Most passersby would describe me as Black, but I’ve always struggled with that description. As a person who lives, breathes, and views the entire world through the prism of color, I always felt it unfair, and lacking — a term meant to describe the otherness of my skin tone. If you want to get technical and refer to me by the color of my skin, then at least have the decency to be accurate! I’m most certainly a shade of brown! Call me mocha, butterscotch, caramel, or sand! Don’t erase me, and so many others with such a finite and unyielding black stroke.
As a young child slowly becoming aware of the difference of my skin, I rejected this othering of myself. I spent many hours and tearful nights wishing my skin was lighter, my hair was less curly and unruly, and that I could just be like everyone else. Anonymous. I didn’t want to be the only black kid or POC in Jewish private schools, at shul, in the neighborhood, or at community events. The only child pulled out of class by well meaning teachers, who wanted to know how learning about slavery and the Underground Railroad were affecting me, but never inquired the same about our lessons on the Holocaust.
My identity as a POC has been molded by the views society has forced upon my psyche. The number-one feeling I’ve been conditioned to feel is shame. Shame of being different, as if there truly ever is homogeneity in our world, beyond our humanity. Guilt, guilt for every wrongdoing, or perceived wrongdoing, by a wide and heterogeneous group of people, lumped together and culpable, only because of the shade of our skin. Fear, fear of being singled out, or of evoking fear in others. At every turn, made to feel less than, or not good enough.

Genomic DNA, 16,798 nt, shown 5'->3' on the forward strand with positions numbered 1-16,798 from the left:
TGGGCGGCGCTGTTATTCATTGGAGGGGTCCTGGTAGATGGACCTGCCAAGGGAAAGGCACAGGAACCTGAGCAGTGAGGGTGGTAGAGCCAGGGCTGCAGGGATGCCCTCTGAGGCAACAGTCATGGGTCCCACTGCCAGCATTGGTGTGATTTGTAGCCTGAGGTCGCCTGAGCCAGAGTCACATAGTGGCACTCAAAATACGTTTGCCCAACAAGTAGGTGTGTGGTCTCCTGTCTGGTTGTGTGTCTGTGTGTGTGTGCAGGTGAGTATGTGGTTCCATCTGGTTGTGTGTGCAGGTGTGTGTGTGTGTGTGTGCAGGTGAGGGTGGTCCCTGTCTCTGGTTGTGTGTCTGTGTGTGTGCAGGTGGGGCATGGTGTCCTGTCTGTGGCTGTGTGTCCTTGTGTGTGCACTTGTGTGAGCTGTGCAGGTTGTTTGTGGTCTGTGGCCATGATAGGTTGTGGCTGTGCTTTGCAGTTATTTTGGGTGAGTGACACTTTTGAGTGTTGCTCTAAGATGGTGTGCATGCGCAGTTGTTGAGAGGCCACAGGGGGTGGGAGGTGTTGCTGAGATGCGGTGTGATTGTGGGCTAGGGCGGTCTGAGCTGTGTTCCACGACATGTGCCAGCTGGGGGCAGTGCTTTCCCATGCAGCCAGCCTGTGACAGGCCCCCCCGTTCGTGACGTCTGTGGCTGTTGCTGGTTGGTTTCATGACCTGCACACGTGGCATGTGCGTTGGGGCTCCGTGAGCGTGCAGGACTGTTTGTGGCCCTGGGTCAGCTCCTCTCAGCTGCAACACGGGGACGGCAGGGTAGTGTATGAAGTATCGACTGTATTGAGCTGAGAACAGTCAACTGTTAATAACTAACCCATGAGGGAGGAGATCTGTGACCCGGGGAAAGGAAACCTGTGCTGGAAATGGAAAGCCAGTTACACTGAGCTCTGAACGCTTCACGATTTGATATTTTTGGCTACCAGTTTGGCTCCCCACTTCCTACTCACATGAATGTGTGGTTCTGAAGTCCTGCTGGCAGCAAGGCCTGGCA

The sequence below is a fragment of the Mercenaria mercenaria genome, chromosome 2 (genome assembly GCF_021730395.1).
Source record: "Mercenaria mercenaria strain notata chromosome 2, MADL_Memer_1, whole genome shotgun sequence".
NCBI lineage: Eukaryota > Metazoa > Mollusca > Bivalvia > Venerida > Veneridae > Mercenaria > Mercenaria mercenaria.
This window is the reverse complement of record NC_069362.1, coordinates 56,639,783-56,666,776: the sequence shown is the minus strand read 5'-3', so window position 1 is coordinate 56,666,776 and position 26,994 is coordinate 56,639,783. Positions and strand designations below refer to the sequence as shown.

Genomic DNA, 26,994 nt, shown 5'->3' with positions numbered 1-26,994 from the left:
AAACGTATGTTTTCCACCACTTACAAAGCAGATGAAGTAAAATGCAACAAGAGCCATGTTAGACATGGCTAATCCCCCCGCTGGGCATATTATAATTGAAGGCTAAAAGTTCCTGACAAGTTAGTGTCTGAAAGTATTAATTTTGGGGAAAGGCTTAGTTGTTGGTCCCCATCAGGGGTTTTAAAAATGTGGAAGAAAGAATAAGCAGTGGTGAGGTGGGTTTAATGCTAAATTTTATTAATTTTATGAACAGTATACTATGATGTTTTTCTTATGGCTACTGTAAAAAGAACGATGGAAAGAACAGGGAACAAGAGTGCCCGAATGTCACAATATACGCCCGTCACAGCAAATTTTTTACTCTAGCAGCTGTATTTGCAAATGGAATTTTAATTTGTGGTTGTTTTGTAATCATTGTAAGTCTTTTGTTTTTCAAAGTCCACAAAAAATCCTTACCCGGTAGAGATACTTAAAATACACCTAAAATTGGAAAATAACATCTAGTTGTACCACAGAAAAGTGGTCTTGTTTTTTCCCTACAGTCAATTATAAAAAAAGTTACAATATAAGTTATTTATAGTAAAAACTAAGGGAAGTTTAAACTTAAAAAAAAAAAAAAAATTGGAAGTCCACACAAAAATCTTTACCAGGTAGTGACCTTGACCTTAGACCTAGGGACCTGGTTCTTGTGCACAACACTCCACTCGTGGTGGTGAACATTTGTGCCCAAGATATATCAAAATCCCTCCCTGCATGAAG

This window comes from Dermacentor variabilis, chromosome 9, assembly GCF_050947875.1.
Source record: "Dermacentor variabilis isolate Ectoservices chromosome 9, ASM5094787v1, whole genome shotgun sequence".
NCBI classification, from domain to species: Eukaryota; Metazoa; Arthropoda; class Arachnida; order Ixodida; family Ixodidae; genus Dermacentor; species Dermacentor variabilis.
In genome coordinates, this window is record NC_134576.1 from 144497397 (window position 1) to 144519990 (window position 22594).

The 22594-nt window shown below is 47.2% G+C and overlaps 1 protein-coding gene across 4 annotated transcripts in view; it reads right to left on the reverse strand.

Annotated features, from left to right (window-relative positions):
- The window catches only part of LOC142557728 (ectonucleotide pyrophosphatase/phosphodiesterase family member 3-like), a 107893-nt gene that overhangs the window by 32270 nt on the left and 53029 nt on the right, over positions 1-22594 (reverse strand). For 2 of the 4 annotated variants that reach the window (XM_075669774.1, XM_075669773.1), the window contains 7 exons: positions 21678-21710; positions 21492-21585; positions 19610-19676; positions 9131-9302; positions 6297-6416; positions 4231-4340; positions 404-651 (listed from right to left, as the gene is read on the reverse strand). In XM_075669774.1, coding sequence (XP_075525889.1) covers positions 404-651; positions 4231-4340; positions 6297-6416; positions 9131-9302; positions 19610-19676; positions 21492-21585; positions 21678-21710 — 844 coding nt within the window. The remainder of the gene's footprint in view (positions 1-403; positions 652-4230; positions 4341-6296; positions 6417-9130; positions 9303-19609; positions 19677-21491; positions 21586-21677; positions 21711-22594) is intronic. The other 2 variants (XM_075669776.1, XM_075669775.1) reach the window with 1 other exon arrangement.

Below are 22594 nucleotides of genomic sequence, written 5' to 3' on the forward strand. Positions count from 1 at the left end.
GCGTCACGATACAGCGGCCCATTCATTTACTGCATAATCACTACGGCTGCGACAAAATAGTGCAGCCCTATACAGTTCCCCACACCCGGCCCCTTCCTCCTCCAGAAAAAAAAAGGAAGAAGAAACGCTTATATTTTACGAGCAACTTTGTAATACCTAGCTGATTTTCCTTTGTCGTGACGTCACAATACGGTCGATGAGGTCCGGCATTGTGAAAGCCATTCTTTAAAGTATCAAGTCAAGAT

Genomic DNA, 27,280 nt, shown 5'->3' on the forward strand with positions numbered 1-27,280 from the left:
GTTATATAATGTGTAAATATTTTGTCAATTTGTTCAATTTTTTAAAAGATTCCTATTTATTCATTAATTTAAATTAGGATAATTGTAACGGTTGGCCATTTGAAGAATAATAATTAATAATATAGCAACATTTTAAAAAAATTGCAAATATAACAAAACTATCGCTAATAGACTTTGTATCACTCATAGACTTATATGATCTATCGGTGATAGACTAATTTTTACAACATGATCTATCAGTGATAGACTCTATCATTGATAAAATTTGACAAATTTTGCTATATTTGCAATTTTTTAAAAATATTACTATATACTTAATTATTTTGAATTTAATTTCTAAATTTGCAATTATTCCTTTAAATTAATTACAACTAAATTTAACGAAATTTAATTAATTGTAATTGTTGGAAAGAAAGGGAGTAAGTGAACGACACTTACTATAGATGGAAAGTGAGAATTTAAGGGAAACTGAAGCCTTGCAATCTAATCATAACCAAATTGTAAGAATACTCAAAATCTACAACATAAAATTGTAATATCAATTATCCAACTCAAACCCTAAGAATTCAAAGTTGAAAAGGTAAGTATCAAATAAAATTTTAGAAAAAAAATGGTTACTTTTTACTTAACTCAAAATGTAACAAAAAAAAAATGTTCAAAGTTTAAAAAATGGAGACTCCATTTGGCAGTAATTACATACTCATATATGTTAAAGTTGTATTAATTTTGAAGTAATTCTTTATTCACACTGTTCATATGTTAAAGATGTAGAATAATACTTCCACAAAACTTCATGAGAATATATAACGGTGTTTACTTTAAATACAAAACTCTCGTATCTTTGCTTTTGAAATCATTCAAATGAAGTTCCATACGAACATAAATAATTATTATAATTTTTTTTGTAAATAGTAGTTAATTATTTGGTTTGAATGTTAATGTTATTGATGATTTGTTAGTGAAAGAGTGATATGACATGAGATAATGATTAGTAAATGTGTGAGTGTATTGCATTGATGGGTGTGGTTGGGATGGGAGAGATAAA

As a POC, I only ever truly feel seen by other POC. A little nod, a look of recognition they see me, and I see them. The melanin in my skin is the ticket to an understanding of a shared experience. It may not be identical, but there will definitely be multiple points of reference. As a patron at one of my places of work, once said to me while casually leaving a tip, “You’re my sister.”
Well, my family is diverse. I have Jewish (white) brothers and sisters, and I have black brothers and sisters, and I feel for them both. Sometimes simultaneously, others in turn. Right now my heart is bleeding for my black American brothers and sisters. I feel their pain, as if it were my own.
My road to self-acceptance has been a long one, and there wasn’t a specific turning point. However, I’ve come to love the skin I’m in. With the realization that everything that makes me different is also what makes me unique: I stand proud in my skin, and love it, not in spite of its warm brown glow, but because of it. I want the people who love me, too, to see the whole, to see my color, and not tell me their love is blind. Don’t ignore my differences, embrace them.
I’m proud to be the descendant of two strong and resilient peoples. I’m proud of both my Jewish heritage, and my Black one. People who have, for generations, faced hatred, fear, rejection, and systematic oppression, and have come out stronger for it.
On both sides.
I’m reclaiming my identity, my full identity, as a Black and Jewish woman. People who cannot accept the whole of me have no place in my life.
Image by Lyubov Ivanova/Getty Images